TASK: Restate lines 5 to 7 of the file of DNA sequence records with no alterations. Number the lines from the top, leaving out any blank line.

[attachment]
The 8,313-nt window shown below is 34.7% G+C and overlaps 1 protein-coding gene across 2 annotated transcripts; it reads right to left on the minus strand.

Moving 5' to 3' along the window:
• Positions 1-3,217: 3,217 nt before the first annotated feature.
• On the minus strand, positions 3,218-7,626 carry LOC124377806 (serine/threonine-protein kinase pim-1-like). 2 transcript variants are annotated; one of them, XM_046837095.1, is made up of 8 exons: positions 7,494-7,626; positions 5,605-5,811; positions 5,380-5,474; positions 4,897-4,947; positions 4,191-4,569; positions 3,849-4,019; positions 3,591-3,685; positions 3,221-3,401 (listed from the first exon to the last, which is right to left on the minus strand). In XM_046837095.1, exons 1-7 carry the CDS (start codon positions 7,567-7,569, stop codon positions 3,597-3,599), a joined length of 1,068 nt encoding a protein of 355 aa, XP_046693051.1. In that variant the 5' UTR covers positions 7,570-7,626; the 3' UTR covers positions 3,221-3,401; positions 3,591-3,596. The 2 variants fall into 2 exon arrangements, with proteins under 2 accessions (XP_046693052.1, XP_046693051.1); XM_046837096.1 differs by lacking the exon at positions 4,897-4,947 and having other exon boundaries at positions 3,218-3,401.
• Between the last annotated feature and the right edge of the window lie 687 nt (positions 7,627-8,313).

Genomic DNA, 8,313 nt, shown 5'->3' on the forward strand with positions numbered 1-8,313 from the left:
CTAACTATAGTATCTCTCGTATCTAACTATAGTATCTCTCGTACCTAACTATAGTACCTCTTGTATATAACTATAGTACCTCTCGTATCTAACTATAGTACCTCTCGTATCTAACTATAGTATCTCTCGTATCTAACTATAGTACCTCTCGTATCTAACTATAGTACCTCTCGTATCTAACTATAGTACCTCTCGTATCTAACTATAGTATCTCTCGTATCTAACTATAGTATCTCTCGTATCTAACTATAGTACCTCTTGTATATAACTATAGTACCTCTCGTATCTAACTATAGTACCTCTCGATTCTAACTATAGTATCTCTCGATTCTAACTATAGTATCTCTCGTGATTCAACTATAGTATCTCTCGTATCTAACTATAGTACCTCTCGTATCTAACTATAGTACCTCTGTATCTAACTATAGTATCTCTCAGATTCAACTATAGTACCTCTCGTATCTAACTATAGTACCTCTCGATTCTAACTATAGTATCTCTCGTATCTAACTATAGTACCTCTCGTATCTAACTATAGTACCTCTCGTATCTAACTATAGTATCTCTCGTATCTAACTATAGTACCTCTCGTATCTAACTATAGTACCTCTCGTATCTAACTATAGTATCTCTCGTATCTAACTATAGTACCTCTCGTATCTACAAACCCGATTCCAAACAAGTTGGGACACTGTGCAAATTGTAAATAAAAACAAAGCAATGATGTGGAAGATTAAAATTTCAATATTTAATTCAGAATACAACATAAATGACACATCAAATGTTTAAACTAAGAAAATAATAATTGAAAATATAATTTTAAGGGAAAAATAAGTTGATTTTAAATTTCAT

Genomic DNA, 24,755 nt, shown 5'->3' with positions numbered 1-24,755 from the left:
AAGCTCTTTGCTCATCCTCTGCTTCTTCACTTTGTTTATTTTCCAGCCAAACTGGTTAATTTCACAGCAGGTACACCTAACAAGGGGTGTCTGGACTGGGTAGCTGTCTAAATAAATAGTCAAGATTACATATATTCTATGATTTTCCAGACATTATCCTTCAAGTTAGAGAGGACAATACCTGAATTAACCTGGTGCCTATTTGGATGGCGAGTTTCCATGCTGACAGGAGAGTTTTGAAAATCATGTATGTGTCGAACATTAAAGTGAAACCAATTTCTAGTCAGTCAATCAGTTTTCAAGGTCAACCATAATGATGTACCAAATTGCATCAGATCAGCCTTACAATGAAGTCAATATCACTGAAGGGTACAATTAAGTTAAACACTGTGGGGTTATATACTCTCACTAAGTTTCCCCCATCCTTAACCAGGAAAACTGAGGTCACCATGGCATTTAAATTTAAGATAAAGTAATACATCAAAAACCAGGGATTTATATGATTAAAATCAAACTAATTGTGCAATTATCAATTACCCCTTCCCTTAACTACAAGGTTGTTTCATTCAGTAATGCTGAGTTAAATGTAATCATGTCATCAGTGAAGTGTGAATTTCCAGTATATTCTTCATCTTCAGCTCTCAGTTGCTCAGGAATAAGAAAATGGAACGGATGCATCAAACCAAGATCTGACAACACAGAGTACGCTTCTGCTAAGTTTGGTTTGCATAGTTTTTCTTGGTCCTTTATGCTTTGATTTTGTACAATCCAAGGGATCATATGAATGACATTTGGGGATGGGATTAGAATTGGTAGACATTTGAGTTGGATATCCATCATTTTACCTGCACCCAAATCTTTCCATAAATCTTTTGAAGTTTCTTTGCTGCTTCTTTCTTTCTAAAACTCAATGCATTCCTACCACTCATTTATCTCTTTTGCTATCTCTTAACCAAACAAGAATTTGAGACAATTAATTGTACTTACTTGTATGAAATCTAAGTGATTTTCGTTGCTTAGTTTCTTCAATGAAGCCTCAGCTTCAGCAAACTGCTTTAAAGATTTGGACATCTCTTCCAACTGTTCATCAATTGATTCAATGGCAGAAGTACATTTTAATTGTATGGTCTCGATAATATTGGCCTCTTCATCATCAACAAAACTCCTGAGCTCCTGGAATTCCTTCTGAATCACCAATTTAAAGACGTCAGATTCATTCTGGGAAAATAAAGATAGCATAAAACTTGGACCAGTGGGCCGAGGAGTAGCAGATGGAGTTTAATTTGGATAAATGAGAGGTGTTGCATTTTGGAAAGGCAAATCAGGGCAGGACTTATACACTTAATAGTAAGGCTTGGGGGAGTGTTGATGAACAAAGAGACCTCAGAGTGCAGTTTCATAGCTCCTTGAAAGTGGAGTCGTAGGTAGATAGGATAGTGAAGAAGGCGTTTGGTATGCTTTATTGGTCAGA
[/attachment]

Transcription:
• Between the last annotated feature and the right edge of the window lie 687 nt (positions 7,627-8,313).

Genomic DNA, 8,313 nt, shown 5'->3' on the forward strand with positions numbered 1-8,313 from the left:
CTAACTATAGTATCTCTCGTATCTAACTATAGTATCTCTCGTACCTAACTATAGTACCTCTTGTATATAACTATAGTACCTCTCGTATCTAACTATAGTACCTCTCGTATCTAACTATAGTATCTCTCGTATCTAACTATAGTACCTCTCGTATCTAACTATAGTACCTCTCGTATCTAACTATAGTACCTCTCGTATCTAACTATAGTATCTCTCGTATCTAACTATAGTATCTCTCGTATCTAACTATAGTACCTCTTGTATATAACTATAGTACCTCTCGTATCTAACTATAGTACCTCTCGATTCTAACTATAGTATCTCTCGATTCTAACTATAGTATCTCTCGTGATTCAACTATAGTATCTCTCGTATCTAACTATAGTACCTCTCGTATCTAACTATAGTACCTCTGTATCTAACTATAGTATCTCTCAGATTCAACTATAGTACCTCTCGTATCTAACTATAGTACCTCTCGATTCTAACTATAGTATCTCTCGTATCTAACTATAGTACCTCTCGTATCTAACTATAGTACCTCTCGTATCTAACTATAGTATCTCTCGTATCTAACTATAGTACCTCTCGTATCTAACTATAGTACCTCTCGTATCTAACTATAGTATCTCTCGTATCTAACTATAGTACCTCTCGTATCTACAAACCCGATTCCAAACAAGTTGGGACACTGTGCAAATTGTAAATAAAAACAAAGCAATGATGTGGAAGATTAAAATTTCAATATTTAATTCAGAATACAACATAAATGACACATCAAATGTTTAAACTAAGAAAATAATAATTGAAAATATAATTTTAAGGGAAAAATAAGTTGATTTTAAATTTCAT